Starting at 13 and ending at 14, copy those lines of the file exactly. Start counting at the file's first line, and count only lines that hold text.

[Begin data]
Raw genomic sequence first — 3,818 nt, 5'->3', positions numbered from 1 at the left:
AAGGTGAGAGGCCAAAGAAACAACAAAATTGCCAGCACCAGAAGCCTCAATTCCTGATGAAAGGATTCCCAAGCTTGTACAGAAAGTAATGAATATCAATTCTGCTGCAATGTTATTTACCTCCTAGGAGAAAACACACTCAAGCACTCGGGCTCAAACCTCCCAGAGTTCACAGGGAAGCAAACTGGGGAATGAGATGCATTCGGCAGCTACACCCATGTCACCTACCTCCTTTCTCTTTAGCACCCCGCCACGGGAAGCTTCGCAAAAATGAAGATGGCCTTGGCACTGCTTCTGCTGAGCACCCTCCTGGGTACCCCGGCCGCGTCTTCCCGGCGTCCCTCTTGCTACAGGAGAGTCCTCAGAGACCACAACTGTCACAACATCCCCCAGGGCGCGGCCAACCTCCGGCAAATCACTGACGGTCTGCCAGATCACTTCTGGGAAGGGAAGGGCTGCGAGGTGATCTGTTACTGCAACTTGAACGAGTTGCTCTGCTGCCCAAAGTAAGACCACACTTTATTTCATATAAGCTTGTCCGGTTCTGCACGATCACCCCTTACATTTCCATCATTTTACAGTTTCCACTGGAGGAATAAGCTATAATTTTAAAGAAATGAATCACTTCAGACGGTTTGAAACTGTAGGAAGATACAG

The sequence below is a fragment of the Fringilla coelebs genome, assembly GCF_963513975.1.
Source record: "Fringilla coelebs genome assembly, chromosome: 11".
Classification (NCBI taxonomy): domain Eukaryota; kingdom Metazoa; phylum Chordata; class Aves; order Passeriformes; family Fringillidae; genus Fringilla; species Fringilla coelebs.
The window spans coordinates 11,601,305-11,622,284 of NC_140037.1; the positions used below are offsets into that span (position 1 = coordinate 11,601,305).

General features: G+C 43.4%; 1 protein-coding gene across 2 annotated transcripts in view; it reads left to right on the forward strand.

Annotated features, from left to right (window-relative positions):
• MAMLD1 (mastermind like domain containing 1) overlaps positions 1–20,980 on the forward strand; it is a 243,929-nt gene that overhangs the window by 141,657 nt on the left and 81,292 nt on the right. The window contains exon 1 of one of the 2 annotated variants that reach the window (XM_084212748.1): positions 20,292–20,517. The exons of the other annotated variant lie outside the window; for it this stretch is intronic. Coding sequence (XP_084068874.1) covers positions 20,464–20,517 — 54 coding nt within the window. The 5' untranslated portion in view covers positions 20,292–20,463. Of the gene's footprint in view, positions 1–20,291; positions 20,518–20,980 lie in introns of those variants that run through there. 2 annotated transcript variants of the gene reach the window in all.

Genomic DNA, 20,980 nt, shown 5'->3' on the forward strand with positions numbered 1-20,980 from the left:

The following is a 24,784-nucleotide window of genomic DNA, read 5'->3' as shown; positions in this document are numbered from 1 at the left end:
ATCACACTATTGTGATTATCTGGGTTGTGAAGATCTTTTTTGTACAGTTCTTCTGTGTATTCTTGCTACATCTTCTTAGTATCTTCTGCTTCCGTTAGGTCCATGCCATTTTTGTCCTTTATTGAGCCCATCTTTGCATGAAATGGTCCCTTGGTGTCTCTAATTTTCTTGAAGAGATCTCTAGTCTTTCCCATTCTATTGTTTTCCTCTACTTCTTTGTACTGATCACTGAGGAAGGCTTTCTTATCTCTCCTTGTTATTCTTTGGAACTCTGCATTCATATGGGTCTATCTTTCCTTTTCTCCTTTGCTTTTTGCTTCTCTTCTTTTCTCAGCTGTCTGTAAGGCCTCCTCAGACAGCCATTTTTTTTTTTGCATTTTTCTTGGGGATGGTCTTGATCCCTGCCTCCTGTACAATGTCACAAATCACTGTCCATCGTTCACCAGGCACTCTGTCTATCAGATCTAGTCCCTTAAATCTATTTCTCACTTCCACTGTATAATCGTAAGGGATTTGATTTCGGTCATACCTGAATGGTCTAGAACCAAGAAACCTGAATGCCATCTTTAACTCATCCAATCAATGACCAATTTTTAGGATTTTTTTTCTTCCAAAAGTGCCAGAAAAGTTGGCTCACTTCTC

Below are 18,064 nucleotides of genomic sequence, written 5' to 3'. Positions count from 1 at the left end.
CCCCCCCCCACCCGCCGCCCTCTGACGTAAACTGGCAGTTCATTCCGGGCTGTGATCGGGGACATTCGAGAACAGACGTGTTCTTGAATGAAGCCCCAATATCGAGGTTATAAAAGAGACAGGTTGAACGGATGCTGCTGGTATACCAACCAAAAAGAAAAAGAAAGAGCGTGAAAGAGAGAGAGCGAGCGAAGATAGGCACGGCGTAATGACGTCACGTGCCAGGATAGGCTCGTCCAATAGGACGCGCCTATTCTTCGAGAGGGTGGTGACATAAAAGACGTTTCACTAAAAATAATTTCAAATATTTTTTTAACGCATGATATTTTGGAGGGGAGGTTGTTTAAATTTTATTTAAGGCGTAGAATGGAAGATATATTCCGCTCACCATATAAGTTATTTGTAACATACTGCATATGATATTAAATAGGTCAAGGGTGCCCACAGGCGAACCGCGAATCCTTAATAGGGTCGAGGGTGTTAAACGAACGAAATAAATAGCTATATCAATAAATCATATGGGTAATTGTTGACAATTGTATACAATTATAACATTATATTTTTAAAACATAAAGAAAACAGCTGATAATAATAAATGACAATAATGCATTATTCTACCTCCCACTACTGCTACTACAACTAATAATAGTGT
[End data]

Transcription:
Below are 18,064 nucleotides of genomic sequence, written 5' to 3'. Positions count from 1 at the left end.
CCCCCCCCCACCCGCCGCCCTCTGACGTAAACTGGCAGTTCATTCCGGGCTGTGATCGGGGACATTCGAGAACAGACGTGTTCTTGAATGAAGCCCCAATATCGAGGTTATAAAAGAGACAGGTTGAACGGATGCTGCTGGTATACCAACCAAAAAGAAAAAGAAAGAGCGTGAAAGAGAGAGAGCGAGCGAAGATAGGCACGGCGTAATGACGTCACGTGCCAGGATAGGCTCGTCCAATAGGACGCGCCTATTCTTCGAGAGGGTGGTGACATAAAAGACGTTTCACTAAAAATAATTTCAAATATTTTTTTAACGCATGATATTTTGGAGGGGAGGTTGTTTAAATTTTATTTAAGGCGTAGAATGGAAGATATATTCCGCTCACCATATAAGTTATTTGTAACATACTGCATATGATATTAAATAGGTCAAGGGTGCCCACAGGCGAACCGCGAATCCTTAATAGGGTCGAGGGTGTTAAACGAACGAAATAAATAGCTATATCAATAAATCATATGGGTAATTGTTGACAATTGTATACAATTATAACATTATATTTTTAAAACATAAAGAAAACAGCTGATAATAATAAATGACAATAATGCATTATTCTACCTCCCACTACTGCTACTACAACTAATAATAGTGT